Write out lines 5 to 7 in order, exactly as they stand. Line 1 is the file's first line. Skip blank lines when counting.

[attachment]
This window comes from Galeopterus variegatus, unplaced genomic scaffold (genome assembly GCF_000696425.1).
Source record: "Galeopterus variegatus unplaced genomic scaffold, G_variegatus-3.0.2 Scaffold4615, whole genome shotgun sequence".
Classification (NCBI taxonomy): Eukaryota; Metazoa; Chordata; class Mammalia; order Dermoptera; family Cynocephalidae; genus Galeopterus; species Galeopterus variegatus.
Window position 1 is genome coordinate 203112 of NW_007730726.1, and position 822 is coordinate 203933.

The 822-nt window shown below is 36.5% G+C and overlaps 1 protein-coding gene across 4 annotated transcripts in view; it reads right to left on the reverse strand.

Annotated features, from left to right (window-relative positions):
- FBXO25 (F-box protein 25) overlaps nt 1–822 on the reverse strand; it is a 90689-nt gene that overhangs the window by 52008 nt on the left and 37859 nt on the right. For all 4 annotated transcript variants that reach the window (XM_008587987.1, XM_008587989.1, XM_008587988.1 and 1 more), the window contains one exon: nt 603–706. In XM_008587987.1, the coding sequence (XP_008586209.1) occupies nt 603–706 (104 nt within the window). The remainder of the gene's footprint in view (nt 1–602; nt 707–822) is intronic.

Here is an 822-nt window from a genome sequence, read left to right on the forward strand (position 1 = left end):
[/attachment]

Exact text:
The 822-nt window shown below is 36.5% G+C and overlaps 1 protein-coding gene across 4 annotated transcripts in view; it reads right to left on the reverse strand.

Annotated features, from left to right (window-relative positions):
- FBXO25 (F-box protein 25) overlaps nt 1–822 on the reverse strand; it is a 90689-nt gene that overhangs the window by 52008 nt on the left and 37859 nt on the right. For all 4 annotated transcript variants that reach the window (XM_008587987.1, XM_008587989.1, XM_008587988.1 and 1 more), the window contains one exon: nt 603–706. In XM_008587987.1, the coding sequence (XP_008586209.1) occupies nt 603–706 (104 nt within the window). The remainder of the gene's footprint in view (nt 1–602; nt 707–822) is intronic.